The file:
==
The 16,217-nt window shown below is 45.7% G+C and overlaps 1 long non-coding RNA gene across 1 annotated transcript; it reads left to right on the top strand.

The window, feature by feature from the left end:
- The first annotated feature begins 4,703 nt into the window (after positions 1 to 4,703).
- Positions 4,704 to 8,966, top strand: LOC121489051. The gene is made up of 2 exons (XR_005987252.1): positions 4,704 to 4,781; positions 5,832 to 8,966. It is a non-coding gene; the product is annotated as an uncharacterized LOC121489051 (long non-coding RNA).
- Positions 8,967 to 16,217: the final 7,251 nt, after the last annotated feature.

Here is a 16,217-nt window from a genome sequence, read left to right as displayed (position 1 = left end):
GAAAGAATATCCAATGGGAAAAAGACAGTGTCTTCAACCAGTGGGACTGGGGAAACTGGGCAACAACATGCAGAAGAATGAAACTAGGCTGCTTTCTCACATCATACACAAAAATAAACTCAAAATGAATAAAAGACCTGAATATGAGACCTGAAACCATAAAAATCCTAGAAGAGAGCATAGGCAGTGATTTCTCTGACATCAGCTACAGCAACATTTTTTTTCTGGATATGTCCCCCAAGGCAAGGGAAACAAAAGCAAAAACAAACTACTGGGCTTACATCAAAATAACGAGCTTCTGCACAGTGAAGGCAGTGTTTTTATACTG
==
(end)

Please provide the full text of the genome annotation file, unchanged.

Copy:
The 16,217-nt window shown below is 45.7% G+C and overlaps 1 long non-coding RNA gene across 1 annotated transcript; it reads left to right on the top strand.

The window, feature by feature from the left end:
- The first annotated feature begins 4,703 nt into the window (after positions 1 to 4,703).
- Positions 4,704 to 8,966, top strand: LOC121489051. The gene is made up of 2 exons (XR_005987252.1): positions 4,704 to 4,781; positions 5,832 to 8,966. It is a non-coding gene; the product is annotated as an uncharacterized LOC121489051 (long non-coding RNA).
- Positions 8,967 to 16,217: the final 7,251 nt, after the last annotated feature.

Here is a 16,217-nt window from a genome sequence, read left to right as displayed (position 1 = left end):
GAAAGAATATCCAATGGGAAAAAGACAGTGTCTTCAACCAGTGGGACTGGGGAAACTGGGCAACAACATGCAGAAGAATGAAACTAGGCTGCTTTCTCACATCATACACAAAAATAAACTCAAAATGAATAAAAGACCTGAATATGAGACCTGAAACCATAAAAATCCTAGAAGAGAGCATAGGCAGTGATTTCTCTGACATCAGCTACAGCAACATTTTTTTTCTGGATATGTCCCCCAAGGCAAGGGAAACAAAAGCAAAAACAAACTACTGGGCTTACATCAAAATAACGAGCTTCTGCACAGTGAAGGCAGTGTTTTTATACTG